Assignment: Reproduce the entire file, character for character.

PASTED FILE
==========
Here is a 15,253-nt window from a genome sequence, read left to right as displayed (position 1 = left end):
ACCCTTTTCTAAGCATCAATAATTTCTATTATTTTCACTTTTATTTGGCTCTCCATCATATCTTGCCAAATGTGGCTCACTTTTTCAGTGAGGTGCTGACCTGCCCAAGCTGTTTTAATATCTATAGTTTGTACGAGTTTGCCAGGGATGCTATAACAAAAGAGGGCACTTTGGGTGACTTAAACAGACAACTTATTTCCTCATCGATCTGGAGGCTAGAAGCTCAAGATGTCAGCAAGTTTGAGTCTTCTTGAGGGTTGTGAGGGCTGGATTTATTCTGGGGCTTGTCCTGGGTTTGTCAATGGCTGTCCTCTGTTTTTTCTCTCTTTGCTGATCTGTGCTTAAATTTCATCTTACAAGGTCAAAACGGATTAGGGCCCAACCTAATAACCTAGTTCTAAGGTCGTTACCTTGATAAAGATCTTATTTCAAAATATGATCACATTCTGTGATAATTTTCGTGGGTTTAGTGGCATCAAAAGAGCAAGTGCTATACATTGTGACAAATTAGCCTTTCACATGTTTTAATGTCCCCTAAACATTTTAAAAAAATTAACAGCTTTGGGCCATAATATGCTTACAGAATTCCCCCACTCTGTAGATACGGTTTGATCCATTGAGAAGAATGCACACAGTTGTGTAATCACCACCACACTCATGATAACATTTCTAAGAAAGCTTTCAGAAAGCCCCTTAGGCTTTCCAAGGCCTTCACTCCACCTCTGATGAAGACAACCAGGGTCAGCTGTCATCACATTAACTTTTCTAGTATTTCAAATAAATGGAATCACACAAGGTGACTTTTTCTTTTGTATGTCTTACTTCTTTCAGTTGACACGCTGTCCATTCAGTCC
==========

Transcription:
Here is a 15,253-nt window from a genome sequence, read left to right as displayed (position 1 = left end):
ACCCTTTTCTAAGCATCAATAATTTCTATTATTTTCACTTTTATTTGGCTCTCCATCATATCTTGCCAAATGTGGCTCACTTTTTCAGTGAGGTGCTGACCTGCCCAAGCTGTTTTAATATCTATAGTTTGTACGAGTTTGCCAGGGATGCTATAACAAAAGAGGGCACTTTGGGTGACTTAAACAGACAACTTATTTCCTCATCGATCTGGAGGCTAGAAGCTCAAGATGTCAGCAAGTTTGAGTCTTCTTGAGGGTTGTGAGGGCTGGATTTATTCTGGGGCTTGTCCTGGGTTTGTCAATGGCTGTCCTCTGTTTTTTCTCTCTTTGCTGATCTGTGCTTAAATTTCATCTTACAAGGTCAAAACGGATTAGGGCCCAACCTAATAACCTAGTTCTAAGGTCGTTACCTTGATAAAGATCTTATTTCAAAATATGATCACATTCTGTGATAATTTTCGTGGGTTTAGTGGCATCAAAAGAGCAAGTGCTATACATTGTGACAAATTAGCCTTTCACATGTTTTAATGTCCCCTAAACATTTTAAAAAAATTAACAGCTTTGGGCCATAATATGCTTACAGAATTCCCCCACTCTGTAGATACGGTTTGATCCATTGAGAAGAATGCACACAGTTGTGTAATCACCACCACACTCATGATAACATTTCTAAGAAAGCTTTCAGAAAGCCCCTTAGGCTTTCCAAGGCCTTCACTCCACCTCTGATGAAGACAACCAGGGTCAGCTGTCATCACATTAACTTTTCTAGTATTTCAAATAAATGGAATCACACAAGGTGACTTTTTCTTTTGTATGTCTTACTTCTTTCAGTTGACACGCTGTCCATTCAGTCC